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Old 03-24-2017, 03:23 PM   #1
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Fishing from a trawler

We are trawler wishing and looking for pros and cons. Right now we have an offshore boat that we use for cruising, some overnights, and lots of offshore fishing. Other than speed, seems like a trawler with decent open stern could handle most all types of offshore fishing.

Anyone use their trawler for fairly hard-core fishing? How's that work for you?
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Old 03-24-2017, 03:27 PM   #2
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Mr. h. The major drawback I can see for a lot of trawlers is deck height. Netting or gaffing is most easily accomplished when closer to the water unless a long handled net/gaff is used. If one wishes to release a fish, it's swim platform time. The ideal "trawler", IMO would be a cockpit motor yacht.
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Old 03-24-2017, 03:59 PM   #3
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One problem I have is trolling--for salmon you are better off using downriggers and trolling at 2 +/- knots. I can't get that slow.
Pondered a trolling valve but rejected that idea.
Decided I'll hire a guide and use their boat for salmon--cheaper, easier and I might even catch some.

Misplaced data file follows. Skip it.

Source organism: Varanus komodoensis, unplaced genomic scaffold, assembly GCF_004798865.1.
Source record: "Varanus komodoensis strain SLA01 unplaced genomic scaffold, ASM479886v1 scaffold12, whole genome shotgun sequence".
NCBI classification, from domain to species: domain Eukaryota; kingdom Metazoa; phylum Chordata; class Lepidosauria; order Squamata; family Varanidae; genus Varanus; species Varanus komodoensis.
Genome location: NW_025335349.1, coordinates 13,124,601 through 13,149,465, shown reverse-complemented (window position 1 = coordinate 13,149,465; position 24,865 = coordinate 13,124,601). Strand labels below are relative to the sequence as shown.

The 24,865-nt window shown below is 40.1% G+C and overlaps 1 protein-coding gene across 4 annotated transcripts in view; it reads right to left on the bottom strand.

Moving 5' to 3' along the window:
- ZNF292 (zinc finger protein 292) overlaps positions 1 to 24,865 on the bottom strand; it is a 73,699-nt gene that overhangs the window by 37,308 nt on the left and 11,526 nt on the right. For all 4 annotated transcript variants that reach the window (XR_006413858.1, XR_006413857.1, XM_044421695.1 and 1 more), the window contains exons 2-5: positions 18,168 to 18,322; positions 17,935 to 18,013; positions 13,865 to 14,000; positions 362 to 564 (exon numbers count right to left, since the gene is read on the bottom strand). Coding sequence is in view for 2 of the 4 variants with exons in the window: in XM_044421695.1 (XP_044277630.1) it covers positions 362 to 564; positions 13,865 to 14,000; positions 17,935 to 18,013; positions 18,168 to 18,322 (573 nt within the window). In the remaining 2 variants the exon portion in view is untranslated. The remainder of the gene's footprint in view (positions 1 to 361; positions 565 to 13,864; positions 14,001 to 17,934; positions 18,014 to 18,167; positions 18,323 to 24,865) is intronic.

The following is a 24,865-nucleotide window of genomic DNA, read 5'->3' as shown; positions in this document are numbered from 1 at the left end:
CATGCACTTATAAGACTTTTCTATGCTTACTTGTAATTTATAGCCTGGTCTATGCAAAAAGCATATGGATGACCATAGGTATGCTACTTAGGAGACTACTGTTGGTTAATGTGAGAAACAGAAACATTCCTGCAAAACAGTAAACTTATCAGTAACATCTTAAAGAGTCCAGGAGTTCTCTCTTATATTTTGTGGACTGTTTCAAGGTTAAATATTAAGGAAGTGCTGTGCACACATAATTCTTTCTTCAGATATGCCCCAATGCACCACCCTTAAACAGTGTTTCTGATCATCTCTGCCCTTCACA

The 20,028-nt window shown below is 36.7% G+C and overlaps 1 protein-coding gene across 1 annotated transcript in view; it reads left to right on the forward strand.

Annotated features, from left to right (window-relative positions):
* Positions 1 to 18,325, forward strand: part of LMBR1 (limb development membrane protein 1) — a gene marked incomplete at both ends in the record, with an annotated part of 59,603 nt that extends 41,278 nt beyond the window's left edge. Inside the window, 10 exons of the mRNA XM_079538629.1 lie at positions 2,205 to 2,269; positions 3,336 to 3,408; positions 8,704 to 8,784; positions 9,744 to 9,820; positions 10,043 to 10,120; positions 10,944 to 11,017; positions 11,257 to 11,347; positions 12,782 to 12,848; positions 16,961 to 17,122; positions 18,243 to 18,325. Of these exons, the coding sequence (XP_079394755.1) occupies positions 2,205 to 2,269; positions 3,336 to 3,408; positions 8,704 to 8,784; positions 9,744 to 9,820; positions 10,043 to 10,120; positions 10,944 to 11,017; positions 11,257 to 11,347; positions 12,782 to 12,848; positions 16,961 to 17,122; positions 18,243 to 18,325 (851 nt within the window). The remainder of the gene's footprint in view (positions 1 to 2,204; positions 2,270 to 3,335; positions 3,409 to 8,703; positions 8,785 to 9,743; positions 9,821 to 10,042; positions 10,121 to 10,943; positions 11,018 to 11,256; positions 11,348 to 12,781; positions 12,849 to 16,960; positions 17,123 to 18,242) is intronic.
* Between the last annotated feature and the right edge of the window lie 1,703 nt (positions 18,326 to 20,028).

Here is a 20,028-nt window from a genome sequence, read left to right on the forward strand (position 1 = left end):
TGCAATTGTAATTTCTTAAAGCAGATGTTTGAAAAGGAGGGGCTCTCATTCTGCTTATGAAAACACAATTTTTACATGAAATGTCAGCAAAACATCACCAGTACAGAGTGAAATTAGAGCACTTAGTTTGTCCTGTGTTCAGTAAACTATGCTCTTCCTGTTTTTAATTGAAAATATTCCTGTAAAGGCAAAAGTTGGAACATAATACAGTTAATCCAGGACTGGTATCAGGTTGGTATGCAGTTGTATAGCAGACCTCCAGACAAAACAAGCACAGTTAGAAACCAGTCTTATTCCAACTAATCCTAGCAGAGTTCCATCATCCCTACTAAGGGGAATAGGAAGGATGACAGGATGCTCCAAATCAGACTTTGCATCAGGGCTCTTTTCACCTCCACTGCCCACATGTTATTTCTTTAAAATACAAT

I can still drift and bottom fish though--using the swim platform as mentioned.
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Old 03-24-2017, 04:13 PM   #4
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I fish the SF Bay and CA Delta regularly from my trawler. Not quite the same as fishing offshore as our waters are protected and relatively benign. My fish of choice is white sturgeon which my 34 LRC Californian handles quite well. The cockpit is about 6 ft x 12 ft...ample for 3-4 anglers, even better suited for 1-2. My boat has twin Perkins 4.236 85 HP diesels so its cruise is about 7.5 Kts. Other models of this boat come with engines up to twin 250 HP diesels that can scoot along at upwards of 20 Kts. Having a boat with speed as an option certainly has its advantages when fishing offshore.

No gaffs, snares or tail ropes allowed in sturgeon fishing. I wish I had a tuna door to pull the big girls aboard, but I manage with a net and brute force.

One area where I'd pay attention is hull design. Mine is semi-planing so it's flat at the aft sections providing good roll stability at anchor. Other FD hulls might be a bit too rolly for fishing.

My friend has a GB42 Classic that is a bit too high off the water for serious fishing...and a small aft deck that I'd hesitate to call a cockpit. Sitting on the aft cabin makes good water-level access difficult.

My LRC has double aft doors that open wide to provide ease of flow in and out of the boat. My aft galley counter serves as a great bait station, albeit one that needs to be cleaned during use to contain the smell and mess. It helps to have the galley sink right there, too.

I enjoy what I call Slipper Fishin'. My trawler affords me the opportunity to fish and cruise in comfort. It's like having a floating fishing cabin or a floating mancave! It's a retirement dream come true for me but, of course, YMMV.